You would hardly have thought of getting any aggro from a gentle food blog like this but here’s how I nearly got into a ‘scuffle’ over a scuffler at a Sheffield Market stall called Punch. Well, perhaps not quite but you couldn’t make it up.
A week or two earlier I’d noticed a sign offering “Yorkshire scufflers, £1 a bag” at Punch Stores which sells traditional bread and confectionery. Scufflers? I’d never heard of them and they looked like breadcakes to me. I didn’t get the chance to buy but went away, did my homework and returned the following week with my camera. Scufflers would make a nice little blog post, I thought.
According to Traditional Foods of Britain, a regional inventory of local foods by Laura Mason with Catherine Brown (Prospect Books, 2004), a scuffler is the Yorkshire variant name for a stotty cake, a bread bun known throughout the North East. In Sheffield we might call it an oven bottom bread cake.
The stotty/scuffler/oven bottom bread cake was traditionally made on the floor of a wood-fired oven and the book suggests scuffler took its name from the scuffle, presumably a sort of wooden peel, used to clear the ash.
Homework done, I approached the stall and started taking pictures, perhaps too many, but several shots were spoiled and the light bounced awkwardly off the plastic bags. When I went to ask the man in charge what exactly a scuffler was he asked why I hadn’t been ‘polite’ and got permission before taking pictures of what was his livelihood.
Bemused, I told him I was in a public place and was entitled to but would have introduced myself. I told him of this blog. He asked me to delete the pictures in front of him. If I did could I retake the pictures if I asked politely? He refused. So did I. It went on a bit longer and we left it there, me thinking it was all a bit silly but the place was called Punch Stores!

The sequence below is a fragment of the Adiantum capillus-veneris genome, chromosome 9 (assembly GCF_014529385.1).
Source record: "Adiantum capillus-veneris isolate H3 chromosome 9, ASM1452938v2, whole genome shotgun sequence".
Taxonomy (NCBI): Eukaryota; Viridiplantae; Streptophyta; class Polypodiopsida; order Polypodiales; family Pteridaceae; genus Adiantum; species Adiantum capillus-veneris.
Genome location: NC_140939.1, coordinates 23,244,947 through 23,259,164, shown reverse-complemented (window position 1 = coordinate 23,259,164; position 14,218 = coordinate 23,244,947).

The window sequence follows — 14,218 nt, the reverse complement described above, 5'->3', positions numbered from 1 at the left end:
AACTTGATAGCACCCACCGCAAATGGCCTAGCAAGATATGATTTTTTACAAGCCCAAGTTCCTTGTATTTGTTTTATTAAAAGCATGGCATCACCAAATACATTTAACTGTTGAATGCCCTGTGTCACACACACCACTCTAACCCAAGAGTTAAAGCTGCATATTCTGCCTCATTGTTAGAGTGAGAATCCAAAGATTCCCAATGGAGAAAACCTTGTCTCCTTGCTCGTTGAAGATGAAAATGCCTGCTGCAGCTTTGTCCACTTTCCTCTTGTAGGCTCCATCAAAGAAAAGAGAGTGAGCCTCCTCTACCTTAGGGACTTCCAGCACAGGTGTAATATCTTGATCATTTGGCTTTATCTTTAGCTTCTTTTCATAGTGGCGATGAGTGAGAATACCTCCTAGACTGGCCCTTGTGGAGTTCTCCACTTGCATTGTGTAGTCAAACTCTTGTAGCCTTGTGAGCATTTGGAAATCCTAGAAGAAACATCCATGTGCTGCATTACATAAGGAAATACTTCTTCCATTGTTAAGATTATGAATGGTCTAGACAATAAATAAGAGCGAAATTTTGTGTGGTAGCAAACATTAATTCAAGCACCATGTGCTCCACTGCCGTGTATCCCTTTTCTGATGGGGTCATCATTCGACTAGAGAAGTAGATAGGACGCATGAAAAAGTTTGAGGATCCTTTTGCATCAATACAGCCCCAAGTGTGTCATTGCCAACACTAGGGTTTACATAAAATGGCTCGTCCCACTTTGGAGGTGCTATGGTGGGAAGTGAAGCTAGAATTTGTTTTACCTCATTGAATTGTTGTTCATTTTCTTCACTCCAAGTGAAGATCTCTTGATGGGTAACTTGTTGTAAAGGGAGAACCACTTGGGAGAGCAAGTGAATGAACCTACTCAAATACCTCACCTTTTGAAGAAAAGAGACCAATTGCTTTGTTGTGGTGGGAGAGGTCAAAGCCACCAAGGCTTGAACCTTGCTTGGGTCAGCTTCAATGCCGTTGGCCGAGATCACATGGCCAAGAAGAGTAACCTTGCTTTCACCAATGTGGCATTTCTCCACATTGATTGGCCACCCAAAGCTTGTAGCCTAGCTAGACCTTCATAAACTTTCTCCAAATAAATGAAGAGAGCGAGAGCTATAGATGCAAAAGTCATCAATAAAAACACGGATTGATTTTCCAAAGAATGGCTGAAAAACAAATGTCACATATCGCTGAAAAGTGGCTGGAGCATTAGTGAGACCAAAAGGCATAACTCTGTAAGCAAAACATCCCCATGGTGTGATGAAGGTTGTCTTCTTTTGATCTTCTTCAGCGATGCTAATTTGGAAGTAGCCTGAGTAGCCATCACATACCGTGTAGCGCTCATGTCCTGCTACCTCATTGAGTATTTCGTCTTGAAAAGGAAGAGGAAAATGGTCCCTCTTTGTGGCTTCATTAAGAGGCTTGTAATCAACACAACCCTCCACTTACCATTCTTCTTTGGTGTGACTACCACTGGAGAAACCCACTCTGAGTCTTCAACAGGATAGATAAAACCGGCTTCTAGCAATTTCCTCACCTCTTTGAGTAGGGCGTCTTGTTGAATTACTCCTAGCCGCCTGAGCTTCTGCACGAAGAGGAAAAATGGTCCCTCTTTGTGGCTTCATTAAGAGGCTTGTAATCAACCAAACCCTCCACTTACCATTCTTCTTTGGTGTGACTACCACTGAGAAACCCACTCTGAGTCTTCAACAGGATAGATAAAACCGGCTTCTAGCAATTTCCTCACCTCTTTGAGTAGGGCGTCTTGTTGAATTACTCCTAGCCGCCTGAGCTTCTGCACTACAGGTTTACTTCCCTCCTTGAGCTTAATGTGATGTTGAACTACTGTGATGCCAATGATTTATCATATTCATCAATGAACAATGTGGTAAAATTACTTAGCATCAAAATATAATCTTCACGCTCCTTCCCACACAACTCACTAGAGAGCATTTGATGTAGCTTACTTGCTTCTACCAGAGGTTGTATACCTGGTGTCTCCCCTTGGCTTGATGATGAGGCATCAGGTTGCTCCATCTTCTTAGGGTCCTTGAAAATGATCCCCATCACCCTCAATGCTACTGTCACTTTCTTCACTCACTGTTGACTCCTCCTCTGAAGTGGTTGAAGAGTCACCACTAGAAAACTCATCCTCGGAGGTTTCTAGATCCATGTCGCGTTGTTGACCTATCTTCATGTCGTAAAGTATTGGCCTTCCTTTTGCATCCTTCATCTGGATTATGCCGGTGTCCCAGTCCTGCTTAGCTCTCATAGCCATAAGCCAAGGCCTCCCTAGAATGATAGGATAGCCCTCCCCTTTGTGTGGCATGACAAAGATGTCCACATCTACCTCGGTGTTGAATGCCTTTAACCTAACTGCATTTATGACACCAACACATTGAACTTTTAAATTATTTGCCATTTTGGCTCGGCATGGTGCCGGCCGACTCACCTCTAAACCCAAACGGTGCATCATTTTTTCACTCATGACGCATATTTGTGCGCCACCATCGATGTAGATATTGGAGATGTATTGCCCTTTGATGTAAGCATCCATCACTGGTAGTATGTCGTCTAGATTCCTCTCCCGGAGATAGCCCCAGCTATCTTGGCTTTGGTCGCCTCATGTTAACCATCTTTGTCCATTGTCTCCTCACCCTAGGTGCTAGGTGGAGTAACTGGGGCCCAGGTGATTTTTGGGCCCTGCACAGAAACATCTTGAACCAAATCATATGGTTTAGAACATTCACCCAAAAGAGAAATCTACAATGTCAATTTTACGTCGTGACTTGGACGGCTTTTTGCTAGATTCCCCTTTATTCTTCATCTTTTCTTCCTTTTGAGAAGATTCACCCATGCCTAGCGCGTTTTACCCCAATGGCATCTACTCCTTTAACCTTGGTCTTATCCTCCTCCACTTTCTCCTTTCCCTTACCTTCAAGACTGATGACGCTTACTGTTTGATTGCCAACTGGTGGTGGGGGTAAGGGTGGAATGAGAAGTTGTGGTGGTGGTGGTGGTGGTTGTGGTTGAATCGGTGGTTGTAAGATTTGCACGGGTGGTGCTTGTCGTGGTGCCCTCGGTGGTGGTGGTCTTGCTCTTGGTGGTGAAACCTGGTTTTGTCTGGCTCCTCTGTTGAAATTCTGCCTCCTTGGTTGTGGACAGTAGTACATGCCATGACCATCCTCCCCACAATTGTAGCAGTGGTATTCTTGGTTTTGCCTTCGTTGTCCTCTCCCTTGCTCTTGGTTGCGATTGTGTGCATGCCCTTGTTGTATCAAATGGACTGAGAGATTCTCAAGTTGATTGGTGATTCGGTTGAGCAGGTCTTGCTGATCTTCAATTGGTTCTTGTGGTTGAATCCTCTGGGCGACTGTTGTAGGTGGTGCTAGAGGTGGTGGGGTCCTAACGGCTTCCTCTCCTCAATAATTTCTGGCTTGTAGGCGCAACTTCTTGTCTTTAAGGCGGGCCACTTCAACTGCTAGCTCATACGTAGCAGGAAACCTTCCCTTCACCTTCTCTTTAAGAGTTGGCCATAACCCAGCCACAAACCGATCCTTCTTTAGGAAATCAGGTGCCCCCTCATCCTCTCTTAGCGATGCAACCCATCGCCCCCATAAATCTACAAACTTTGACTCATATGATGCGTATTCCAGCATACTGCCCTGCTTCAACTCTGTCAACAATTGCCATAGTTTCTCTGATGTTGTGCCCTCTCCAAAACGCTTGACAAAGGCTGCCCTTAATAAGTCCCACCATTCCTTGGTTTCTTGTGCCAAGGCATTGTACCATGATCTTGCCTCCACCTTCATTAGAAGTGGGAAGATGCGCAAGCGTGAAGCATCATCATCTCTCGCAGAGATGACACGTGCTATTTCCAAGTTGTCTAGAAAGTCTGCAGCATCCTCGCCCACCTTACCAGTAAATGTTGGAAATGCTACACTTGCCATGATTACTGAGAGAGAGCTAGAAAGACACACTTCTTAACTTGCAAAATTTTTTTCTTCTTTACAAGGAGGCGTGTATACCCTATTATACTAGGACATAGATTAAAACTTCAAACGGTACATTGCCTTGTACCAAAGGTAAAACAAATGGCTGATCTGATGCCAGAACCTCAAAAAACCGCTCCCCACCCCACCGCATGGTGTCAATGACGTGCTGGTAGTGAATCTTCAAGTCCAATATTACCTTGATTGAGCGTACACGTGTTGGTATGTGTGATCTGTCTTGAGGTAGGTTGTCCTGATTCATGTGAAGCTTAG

I passed by later on, saw he was no longer there, and bought a bag each of plain scufflers (they also sell a wholemeal version) and teacake scufflers.
The plain scuffler is a square or rectangular bun cooked in a batch (they pull apart) measuring up to six by four inches and two inches thick. It has a floured top, soft crust and easily cuts to reveal a soft open crumb. The bottom is a gentle brown (oven bottom bread cakes from Lily’s Pork Stores have a pronounced ring on the base).
The teacake is a similar size but browner on the bottom, contains currants but no discernible spice and is sweet.
It struck me the plain scufflers at six for £1 were excellent value. There was little taste but this leaves the star billing to the filling. I can buy (and make) better teacakes in Sheffield but not for 25p each (you get four for a pound).
Ian Clayton in an amusing article in the Pontefract and Castleford Express pins scufflers down to those two towns and Featherstone. A local baker he consults says they are triangular in shape.
I’d have loved to have told you more – whether Punch makes them or buys them in, how popular they are and why people buy them in preference to breadcakes (which are more expensive). With traders grumbling that the new market is not that busy you’d have thought they would have welcomed any publicity. And if I were in charge of the market’s publicity, I’d make a kerfuffle out of scufflers.